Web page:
Going back to Musonius, he does remind me though of a lot of First World feminists I've met or read, that view "women's rights" from their ultra-privileged perspective, and usually can care less about racism or violence problems that are perpetrated by women, for example, since it's not something they are victimized by. There is no mention about Musonius criticizing homos and bisexual men abusing male slaves either. Which doesn't mean he didn't, just that it's not mentioned.
And the other interesting point, not that it is news, was how Christianity brought very little change for good to the Roman slavery system even as the centuries went on. Eventually...
There was a noticeable change in the course of slavery as the empire aged. The spread of the Christian church played a role, as many leading Christians were opposed to the institution. Though the church and its priests owned slaves as well, the church was at times vocal against the institution and that certainly was a factor on the psyche of the people. More importantly, however, the high cost to purchase slaves, the crumbling economic conditions, and the devalued currency, made employment of the masses a better alternative to maintaining large properties of slaves. The gradual shift from Imperial rule to feudalism and the role of the serf or peasant in middle age Europe eventually did away with the practice in name. However, the role of the serf offered little benefit over Roman slavery, as people forcibly worked for the lords or kings with little opportunity for personal advancement.As the saying so insightfully reveals, Things must change so that...
An interesting, but self-congratulatory and highly self-serving account is at the Catholica Encyclopedia, with an example that I find just ghastly:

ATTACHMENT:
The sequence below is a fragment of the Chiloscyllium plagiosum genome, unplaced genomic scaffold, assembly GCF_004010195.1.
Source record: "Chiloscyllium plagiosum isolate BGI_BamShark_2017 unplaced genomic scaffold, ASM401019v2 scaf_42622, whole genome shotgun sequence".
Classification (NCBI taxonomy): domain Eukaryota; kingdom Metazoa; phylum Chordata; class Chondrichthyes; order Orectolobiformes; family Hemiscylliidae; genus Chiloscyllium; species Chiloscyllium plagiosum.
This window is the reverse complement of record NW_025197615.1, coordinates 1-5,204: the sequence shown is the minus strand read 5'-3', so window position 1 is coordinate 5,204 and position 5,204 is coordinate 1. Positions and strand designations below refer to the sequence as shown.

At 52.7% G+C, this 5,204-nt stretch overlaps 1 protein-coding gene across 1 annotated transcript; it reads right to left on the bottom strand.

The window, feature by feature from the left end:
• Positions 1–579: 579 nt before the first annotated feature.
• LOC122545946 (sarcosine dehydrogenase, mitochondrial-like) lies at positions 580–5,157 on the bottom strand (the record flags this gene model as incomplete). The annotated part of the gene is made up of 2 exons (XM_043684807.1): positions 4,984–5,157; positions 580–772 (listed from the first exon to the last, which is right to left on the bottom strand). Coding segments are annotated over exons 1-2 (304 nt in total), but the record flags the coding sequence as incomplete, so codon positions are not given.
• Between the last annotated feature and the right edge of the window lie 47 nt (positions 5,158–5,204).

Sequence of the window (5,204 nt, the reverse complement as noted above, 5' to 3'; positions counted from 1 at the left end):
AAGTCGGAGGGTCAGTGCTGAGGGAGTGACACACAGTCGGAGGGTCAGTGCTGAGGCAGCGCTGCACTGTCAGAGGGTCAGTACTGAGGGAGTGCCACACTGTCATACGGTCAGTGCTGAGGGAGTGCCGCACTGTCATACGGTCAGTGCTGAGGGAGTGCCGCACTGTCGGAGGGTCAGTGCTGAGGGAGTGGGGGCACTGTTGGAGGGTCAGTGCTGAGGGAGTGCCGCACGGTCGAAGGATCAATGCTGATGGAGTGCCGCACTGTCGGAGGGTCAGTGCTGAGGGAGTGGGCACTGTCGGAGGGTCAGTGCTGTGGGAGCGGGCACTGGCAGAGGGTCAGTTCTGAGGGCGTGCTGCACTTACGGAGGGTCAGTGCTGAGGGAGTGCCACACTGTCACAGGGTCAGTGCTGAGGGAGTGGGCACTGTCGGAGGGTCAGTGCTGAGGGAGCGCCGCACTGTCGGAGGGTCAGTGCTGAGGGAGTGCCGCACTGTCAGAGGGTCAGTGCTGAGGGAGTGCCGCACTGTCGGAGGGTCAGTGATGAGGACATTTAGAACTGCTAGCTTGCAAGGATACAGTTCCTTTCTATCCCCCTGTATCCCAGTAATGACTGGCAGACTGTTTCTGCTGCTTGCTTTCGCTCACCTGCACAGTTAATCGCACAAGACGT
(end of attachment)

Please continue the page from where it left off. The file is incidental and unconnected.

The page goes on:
St. Paul recommends slaves to seek in all things to please their masters, not to contradict them, to do them no wrong, to honour them, to be loyal to them, so as to make the teaching of God Our Saviour shine forth before the eyes of all, and to prevent that name and teaching from being blasphemed (cf. 1 Timothy 6:1; Titus 2:9, 10).[in other words, total submission to all that is wrong and which upholds a horrible system, which is also my take on what St. Paul was all about - simply disgusting and completely immoral - no wonder so many equally corrupt Church men promoted him throughout the centuries]. There is also a parallel here to what society used to tell all children regarding their parents, even those children being profoundly abused.
One real change though, is mentioned here:
Absolute religious equality, as proclaimed by Christianity, was therefore a novelty. The Church made no account of the social condition of the faithful. Bond and free received the same sacraments. Clerics of servile origin were numerous (St. Jerome, Ep. lxxxii). The very Chair of St. Peter was occupied by men who had been slaves -- Pius in the second century, Callistus in the third. So complete -- one might almost say, so levelling -- was this Christian equality that St. Paul (1 Timothy 6:2), and, later, St. Ignatius (Polyc., iv), are obliged to admonish the slave and the handmaid not to contemn their masters, "believers like them and sharing in the same benefits". In giving them a place in religious society, the Church restored to slaves the family and marriage. In Roman, law, neither legitimate marriage, nor regular paternity, nor even impediment to the most unnatural unions had existed for the slave (Digest, XXXVIII, viii, i, (sect) 2; X, 10, (sect) 5). The Apostolic Constitutions impose upon the master the duty of making his slave contract "a legitimate marriage" (III, iv; VIII, xxxii). St. John Chrysostom declares that slaves have the marital power over their wives and the paternal over their children ("In Ep. ad Ephes.", Hom. xxii, 2). He says that "he who has immoral relations with the wife of a slave is as culpable as he who has the like relations with the wife of the prince: both are adulterers, for it is not the condition of the parties that makes the crime" ("In I Thess.", Hom. v, 2; "In II Thess.", Hom. iii, 2).